NEW YORK — SAMUEL'S MAJOR PROBLEMS. Play written and directed by Richard Foreman. Presented by the Ontological-Hysteric Theater. At the Ontological at St. Mark's Theater through Feb. 28.
AUDIENCE members can't see things very clearly in "Samuel's Major Problems," the new theater piece by Richard Foreman, because in front of the stage there's a transparent plastic barrier that captures the audience's reflection and superimposes it over the action of the play.
Then again, one could say that the audience can see very clearly indeed, since looking into ourselves - especially into our unconscious hopes, dreams, and dreads - is what Mr. Foreman wants to encourage.
Foreman is one of the most original and challenging artists in theater today, and since such artists aren't always highly valued in our commercialized culture scene, it's a pleasure to realize that his Ontological-Hysteric Theater is celebrating its 25th anniversary. Being the ornery fellow he is, Foreman has marked the occasion by concocting one of his gloomiest plays.
The problems of Samuel, the drama's hero, are major indeed. At the end of a night-long party, he can't shake off two other guests who remain behind with him - a doctor and a woman, who may actually be the devil and the angel of death.
Or maybe it's the other way around. In any case, they entice Samuel into a series of bizarre encounters, conversations, and entanglements within the party room. Sometimes they are seductive, other times violent or just plain mystifying. Yet Samuel seems oddly in tune with their disjointed discourses - more in tune than the average audience member is likely to be - and this signals the possibility that he may profit or at least learn from being in their company. At the conclusion of the play he realizes t hat "howls of despair" are all he can contribute to the universe, but since these serve the universe's incomprehensible purposes, the howls are "music" after all.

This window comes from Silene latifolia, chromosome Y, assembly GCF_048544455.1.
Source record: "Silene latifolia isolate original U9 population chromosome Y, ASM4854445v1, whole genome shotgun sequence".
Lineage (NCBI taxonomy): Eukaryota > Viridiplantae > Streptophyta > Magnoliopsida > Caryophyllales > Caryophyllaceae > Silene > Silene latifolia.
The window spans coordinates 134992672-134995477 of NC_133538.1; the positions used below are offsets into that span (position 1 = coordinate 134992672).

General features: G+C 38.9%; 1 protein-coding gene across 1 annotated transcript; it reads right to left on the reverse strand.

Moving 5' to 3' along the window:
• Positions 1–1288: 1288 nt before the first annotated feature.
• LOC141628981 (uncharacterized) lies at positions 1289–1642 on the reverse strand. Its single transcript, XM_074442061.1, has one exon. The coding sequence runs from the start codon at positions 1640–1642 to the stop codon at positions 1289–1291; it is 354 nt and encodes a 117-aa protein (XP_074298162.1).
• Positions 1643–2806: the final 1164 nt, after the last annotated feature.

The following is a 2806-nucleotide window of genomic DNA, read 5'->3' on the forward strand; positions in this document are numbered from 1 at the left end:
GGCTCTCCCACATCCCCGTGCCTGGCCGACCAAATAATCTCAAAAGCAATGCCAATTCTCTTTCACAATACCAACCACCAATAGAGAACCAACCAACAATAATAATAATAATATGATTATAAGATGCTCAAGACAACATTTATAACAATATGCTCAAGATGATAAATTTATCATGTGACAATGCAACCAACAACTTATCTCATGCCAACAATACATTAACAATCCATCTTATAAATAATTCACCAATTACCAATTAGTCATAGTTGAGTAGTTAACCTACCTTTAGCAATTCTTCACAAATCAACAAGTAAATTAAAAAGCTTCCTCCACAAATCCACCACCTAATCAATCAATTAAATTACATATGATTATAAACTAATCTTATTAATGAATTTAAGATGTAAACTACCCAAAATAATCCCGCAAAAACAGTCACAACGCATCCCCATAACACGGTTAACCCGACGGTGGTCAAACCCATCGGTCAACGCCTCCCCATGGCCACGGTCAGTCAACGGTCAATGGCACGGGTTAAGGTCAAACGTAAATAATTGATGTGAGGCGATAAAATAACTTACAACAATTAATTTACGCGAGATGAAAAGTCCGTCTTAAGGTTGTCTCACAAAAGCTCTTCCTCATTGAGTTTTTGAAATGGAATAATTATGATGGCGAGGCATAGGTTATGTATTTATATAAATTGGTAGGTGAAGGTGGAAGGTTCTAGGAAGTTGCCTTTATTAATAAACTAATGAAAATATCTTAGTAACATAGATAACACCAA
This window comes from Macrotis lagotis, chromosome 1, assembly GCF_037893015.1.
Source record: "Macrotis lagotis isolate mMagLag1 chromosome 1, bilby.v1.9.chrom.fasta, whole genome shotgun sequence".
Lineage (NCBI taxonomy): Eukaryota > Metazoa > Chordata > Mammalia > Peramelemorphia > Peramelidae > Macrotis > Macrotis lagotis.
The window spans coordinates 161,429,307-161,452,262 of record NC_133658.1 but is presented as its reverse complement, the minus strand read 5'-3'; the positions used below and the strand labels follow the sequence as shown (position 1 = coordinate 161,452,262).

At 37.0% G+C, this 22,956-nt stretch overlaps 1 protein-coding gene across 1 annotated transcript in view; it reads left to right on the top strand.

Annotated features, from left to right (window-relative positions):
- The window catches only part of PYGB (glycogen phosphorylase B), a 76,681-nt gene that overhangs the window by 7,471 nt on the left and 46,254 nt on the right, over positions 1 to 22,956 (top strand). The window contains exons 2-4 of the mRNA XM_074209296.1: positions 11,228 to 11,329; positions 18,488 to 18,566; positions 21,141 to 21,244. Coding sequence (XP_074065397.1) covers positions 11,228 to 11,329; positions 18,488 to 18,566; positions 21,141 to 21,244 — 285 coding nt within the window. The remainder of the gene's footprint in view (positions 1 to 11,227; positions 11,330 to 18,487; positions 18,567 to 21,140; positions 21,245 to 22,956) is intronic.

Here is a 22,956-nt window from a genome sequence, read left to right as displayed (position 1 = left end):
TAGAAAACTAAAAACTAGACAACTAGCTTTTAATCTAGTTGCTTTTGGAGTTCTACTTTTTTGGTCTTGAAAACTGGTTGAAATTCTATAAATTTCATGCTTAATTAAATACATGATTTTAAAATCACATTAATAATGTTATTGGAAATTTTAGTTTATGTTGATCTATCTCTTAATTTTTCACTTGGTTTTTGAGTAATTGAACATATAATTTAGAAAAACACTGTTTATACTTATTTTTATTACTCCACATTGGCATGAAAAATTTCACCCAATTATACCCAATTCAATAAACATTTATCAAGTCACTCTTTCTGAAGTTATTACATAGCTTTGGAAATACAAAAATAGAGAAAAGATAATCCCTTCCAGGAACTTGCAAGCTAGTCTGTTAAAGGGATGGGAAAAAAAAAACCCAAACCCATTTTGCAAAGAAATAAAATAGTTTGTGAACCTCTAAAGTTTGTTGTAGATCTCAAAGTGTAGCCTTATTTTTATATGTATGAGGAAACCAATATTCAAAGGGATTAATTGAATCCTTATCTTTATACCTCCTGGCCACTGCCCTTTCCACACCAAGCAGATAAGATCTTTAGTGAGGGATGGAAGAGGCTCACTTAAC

While that's not exactly a happy ending, its ambiguous tone fits Foreman's artistic strategies, which have more to do with intellectual stimulation than with conventional storytelling. Like the most concentrated modern poetry, his plays don't spin out narratives; rather they accumulate ideas and associations around a central theme, pitching these at the audience in a fragmented form that partakes of dreamlike logic.
"Samuel's Major Problems" is puzzling despite Foreman's program note - which informs us, for example, that the emptiness of two vases on the stage represents "the potent primary material of life itself." Whether one strives to understand such enigmatic stuff or simply takes in the amazing rhythms and images of the show, it has a density and intensity that are as hard to shake off as Samuel's two companions.
The play is performed with nonstop energy by Thomas Jay Ryan as the title character and Steven Rattazzi and Jill Dreskin as his macabre conversation partners. It was written and directed by Foreman, who also conceived the amazing "sound track" of the piece - a stream of cinematically assembled words, noises, and music - and designed the crowded setting, full of unexpected objects in equally unexpected configurations. It's a full-fledged art work in itself.
Foreman's next project is a production of his new play "The Dance," which he will direct in April for the Naked Angels Theater Company in New York.